He went a little farther on, threw himself face downward on the ground, and prayed, "My Father, if it is possible, take this cup of suffering from me! Yet not what I want, but what you want."
~ Matthew 26:39
I understand why we celebrate the day before Ash Wednesday the way we do. It's as if we are aware that something is about to change, and we fill our life with all that we can in order to avoid the reality.
This morning I sat with a family and listened as they shared about their mother. "She was just at church on Sunday, and we have plans to go visit family next month. We just didn't expect her to be like this today."
I get it. Lent is a time in the life of the church, and our own personal journey, when we realize that everything can change in a moment.
Lent is a journey inward, and is marked by ashes. It is the outward sign for others to know our condition.
You might say it's the symptom to our diagnosis.
I remember the first time the dosctor told me, "I think it might be cancer." I suddenly felt different, and my mind went to a different place.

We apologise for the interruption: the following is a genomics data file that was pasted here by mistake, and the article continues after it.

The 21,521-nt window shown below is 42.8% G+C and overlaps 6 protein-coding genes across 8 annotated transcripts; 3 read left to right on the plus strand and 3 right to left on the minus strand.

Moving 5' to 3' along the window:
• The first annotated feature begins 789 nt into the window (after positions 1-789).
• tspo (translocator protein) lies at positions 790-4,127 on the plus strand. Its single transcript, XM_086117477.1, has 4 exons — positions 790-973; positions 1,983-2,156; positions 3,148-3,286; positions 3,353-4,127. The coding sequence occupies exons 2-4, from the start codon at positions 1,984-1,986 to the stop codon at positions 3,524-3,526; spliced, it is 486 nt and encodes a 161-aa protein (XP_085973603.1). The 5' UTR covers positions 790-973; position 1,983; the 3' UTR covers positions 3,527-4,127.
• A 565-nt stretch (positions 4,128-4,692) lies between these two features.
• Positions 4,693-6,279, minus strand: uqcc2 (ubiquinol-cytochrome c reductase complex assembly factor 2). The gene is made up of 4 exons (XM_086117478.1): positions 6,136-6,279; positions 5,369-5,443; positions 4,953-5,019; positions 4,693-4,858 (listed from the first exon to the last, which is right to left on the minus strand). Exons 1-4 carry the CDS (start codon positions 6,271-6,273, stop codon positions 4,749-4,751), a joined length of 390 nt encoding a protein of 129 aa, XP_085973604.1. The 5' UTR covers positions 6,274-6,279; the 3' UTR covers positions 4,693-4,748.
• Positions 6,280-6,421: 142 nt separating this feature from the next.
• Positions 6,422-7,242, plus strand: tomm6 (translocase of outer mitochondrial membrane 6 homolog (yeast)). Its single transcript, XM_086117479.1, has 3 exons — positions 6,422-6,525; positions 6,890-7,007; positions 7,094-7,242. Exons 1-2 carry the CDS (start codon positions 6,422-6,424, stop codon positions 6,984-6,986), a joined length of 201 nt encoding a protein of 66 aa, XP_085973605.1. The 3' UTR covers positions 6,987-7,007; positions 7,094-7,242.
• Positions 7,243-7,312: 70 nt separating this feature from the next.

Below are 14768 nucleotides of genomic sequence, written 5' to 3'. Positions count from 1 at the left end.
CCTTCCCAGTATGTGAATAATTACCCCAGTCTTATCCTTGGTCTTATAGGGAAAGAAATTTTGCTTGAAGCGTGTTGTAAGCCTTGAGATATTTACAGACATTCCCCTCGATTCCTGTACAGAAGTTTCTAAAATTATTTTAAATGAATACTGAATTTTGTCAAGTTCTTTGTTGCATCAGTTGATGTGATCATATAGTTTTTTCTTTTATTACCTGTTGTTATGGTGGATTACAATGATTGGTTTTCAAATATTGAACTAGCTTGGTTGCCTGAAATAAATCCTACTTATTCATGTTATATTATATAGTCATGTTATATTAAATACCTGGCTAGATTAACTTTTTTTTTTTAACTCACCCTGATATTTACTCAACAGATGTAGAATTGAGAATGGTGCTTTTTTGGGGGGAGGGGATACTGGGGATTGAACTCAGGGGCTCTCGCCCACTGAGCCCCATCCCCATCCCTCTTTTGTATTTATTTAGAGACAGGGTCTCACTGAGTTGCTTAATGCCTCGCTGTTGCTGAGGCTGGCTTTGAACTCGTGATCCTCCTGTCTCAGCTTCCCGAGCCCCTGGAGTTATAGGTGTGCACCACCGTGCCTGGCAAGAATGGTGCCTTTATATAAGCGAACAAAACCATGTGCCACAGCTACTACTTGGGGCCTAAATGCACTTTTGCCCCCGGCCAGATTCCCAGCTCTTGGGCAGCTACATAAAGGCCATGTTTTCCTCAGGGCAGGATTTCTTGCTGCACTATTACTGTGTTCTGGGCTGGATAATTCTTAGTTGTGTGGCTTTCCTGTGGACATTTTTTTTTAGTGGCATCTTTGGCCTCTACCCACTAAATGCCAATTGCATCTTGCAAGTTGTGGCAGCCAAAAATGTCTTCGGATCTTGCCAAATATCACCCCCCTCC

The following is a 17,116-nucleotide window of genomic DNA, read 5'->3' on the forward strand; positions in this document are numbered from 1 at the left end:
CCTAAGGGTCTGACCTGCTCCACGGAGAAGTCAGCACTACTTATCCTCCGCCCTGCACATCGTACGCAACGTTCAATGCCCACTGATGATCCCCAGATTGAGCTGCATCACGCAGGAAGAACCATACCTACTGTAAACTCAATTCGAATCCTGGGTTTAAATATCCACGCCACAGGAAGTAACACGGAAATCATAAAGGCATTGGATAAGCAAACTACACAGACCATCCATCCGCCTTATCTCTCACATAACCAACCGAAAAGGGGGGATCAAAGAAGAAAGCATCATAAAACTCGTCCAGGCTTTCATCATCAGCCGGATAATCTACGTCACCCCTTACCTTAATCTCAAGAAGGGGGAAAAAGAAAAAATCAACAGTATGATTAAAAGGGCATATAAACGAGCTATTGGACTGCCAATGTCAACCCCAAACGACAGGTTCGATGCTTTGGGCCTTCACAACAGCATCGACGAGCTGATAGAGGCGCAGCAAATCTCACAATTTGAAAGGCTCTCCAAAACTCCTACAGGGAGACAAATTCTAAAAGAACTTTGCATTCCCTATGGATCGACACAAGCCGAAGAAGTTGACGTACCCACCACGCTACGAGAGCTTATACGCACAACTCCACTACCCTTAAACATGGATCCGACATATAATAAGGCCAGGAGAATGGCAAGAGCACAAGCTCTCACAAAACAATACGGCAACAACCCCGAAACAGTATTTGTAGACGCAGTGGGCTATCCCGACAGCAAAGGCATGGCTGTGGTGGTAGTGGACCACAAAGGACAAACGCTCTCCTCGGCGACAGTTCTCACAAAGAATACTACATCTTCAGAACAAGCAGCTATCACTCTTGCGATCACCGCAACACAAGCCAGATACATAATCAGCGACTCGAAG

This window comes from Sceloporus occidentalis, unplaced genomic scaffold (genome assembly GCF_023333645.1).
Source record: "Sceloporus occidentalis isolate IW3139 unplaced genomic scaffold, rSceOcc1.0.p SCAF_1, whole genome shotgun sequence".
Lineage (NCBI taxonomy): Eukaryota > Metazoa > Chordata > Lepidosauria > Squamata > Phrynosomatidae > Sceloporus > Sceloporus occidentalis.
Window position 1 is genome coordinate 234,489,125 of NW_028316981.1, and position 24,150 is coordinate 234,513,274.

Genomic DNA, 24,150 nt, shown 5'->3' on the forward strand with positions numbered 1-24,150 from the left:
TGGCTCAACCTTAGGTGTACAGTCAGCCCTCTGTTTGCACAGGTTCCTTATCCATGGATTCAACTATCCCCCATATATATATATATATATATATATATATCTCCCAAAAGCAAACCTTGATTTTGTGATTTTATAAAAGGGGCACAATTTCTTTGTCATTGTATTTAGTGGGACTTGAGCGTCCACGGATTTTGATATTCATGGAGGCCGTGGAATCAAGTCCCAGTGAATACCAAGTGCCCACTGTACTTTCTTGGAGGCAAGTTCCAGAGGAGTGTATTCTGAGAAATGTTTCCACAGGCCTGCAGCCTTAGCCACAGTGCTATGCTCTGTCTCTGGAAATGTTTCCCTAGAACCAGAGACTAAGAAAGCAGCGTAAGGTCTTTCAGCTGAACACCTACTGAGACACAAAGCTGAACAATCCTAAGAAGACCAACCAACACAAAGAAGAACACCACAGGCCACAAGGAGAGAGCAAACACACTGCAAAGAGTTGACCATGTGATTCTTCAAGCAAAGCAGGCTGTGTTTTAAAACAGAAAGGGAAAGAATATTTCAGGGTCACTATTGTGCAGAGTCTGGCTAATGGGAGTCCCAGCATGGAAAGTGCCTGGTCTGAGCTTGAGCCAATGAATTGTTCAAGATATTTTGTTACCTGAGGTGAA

As I plan to place ashes on the foreheads of friends and coworkers tomorrow, I recognize that the words, "From dust you were created, and to dust you shall return," are the words of the diagnosis. None of us are immune to the reality that at some point our mortality will be overcome by eternity.
Lent is the time that we are given the opportunity to consider what we would like for our life, or for that matter, our spiritual journey, to look like. The ashes and the words spoken are God's way of reminding us that things will be different, and that we are being called to a higher calling by reflecting and changing our paths.
While we celebrate, and eat, attend parties, and throw beads, we are hoping to somehow avoid tomorrow. I am reminded that even Christ went off and prayed that the cup being prepared, the events that were about to unfold, might pass by him. In Christ's humanity, the dust that he possessed would at some point no longer hold the plan that God had for all of humanity, including you and I.
There is something about to change. Are you ready?
Stay in God's grip!
G. Todd Williams (c) 2018
Rev. G. Todd Williams lives in the Houston metro area and is a Hospice Chaplain at Essential Hospice, Webster, Texas, and is an ordained Christian Church (Disciples of Christ) pastor.